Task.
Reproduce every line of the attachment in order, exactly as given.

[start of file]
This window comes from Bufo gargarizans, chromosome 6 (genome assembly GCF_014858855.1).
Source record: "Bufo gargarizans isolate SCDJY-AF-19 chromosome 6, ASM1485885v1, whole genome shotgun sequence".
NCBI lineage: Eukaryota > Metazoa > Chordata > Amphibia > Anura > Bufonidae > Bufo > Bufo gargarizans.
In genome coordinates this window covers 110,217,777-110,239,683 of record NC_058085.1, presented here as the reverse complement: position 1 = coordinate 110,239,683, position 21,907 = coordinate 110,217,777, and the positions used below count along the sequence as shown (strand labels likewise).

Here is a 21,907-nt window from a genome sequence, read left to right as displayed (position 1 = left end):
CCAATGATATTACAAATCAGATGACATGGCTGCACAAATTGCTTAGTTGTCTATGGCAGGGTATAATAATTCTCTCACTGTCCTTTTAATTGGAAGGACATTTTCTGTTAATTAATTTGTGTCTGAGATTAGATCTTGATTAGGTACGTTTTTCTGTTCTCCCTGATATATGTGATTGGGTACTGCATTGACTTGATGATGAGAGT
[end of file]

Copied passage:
This window comes from Bufo gargarizans, chromosome 6 (genome assembly GCF_014858855.1).
Source record: "Bufo gargarizans isolate SCDJY-AF-19 chromosome 6, ASM1485885v1, whole genome shotgun sequence".
NCBI lineage: Eukaryota > Metazoa > Chordata > Amphibia > Anura > Bufonidae > Bufo > Bufo gargarizans.
In genome coordinates this window covers 110,217,777-110,239,683 of record NC_058085.1, presented here as the reverse complement: position 1 = coordinate 110,239,683, position 21,907 = coordinate 110,217,777, and the positions used below count along the sequence as shown (strand labels likewise).

Here is a 21,907-nt window from a genome sequence, read left to right as displayed (position 1 = left end):
CCAATGATATTACAAATCAGATGACATGGCTGCACAAATTGCTTAGTTGTCTATGGCAGGGTATAATAATTCTCTCACTGTCCTTTTAATTGGAAGGACATTTTCTGTTAATTAATTTGTGTCTGAGATTAGATCTTGATTAGGTACGTTTTTCTGTTCTCCCTGATATATGTGATTGGGTACTGCATTGACTTGATGATGAGAGT